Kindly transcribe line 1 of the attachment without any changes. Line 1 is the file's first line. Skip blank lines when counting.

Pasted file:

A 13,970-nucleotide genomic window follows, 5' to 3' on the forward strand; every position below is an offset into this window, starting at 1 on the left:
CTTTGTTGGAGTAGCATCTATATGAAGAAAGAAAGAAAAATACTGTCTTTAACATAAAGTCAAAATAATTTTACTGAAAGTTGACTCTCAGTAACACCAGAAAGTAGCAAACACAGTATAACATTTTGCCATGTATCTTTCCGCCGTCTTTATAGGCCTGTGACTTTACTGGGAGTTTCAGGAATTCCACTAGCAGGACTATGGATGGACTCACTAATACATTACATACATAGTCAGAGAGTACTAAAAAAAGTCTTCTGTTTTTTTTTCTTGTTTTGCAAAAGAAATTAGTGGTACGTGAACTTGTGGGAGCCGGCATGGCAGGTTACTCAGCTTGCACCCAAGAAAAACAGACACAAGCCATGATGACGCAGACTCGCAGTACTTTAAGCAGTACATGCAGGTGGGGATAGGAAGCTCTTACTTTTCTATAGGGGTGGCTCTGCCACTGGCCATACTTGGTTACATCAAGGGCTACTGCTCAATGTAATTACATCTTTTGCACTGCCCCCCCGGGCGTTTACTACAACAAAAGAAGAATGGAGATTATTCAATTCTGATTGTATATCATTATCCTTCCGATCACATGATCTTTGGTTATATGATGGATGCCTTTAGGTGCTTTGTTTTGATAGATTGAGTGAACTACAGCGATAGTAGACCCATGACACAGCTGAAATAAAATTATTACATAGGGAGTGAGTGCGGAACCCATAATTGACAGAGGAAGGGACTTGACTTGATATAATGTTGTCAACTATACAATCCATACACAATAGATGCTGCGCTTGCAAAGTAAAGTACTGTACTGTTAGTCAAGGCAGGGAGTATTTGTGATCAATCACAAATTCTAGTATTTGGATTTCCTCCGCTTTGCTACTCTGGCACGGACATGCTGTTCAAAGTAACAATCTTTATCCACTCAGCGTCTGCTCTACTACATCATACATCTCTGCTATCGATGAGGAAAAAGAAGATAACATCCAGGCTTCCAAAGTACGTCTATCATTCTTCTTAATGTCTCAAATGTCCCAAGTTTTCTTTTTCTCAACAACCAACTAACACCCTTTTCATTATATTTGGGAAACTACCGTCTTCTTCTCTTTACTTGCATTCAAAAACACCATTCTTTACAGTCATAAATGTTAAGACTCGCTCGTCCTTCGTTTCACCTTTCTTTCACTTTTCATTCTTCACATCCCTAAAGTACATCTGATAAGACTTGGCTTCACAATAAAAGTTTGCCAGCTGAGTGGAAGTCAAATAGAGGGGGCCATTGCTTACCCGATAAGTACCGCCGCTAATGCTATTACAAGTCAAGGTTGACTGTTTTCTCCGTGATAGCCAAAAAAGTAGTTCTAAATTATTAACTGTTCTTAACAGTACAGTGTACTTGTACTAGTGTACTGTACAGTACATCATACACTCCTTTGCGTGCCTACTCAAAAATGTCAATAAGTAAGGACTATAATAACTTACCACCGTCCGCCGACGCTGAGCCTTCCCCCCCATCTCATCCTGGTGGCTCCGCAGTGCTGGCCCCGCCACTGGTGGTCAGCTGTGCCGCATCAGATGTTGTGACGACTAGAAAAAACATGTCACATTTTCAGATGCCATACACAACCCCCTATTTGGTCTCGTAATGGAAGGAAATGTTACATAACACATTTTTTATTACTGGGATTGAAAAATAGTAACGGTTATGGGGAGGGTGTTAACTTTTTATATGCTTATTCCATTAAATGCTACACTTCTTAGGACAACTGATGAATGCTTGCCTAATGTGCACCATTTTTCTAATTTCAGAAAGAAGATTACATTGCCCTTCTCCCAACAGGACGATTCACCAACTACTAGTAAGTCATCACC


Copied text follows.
A 13,970-nucleotide genomic window follows, 5' to 3' on the forward strand; every position below is an offset into this window, starting at 1 on the left: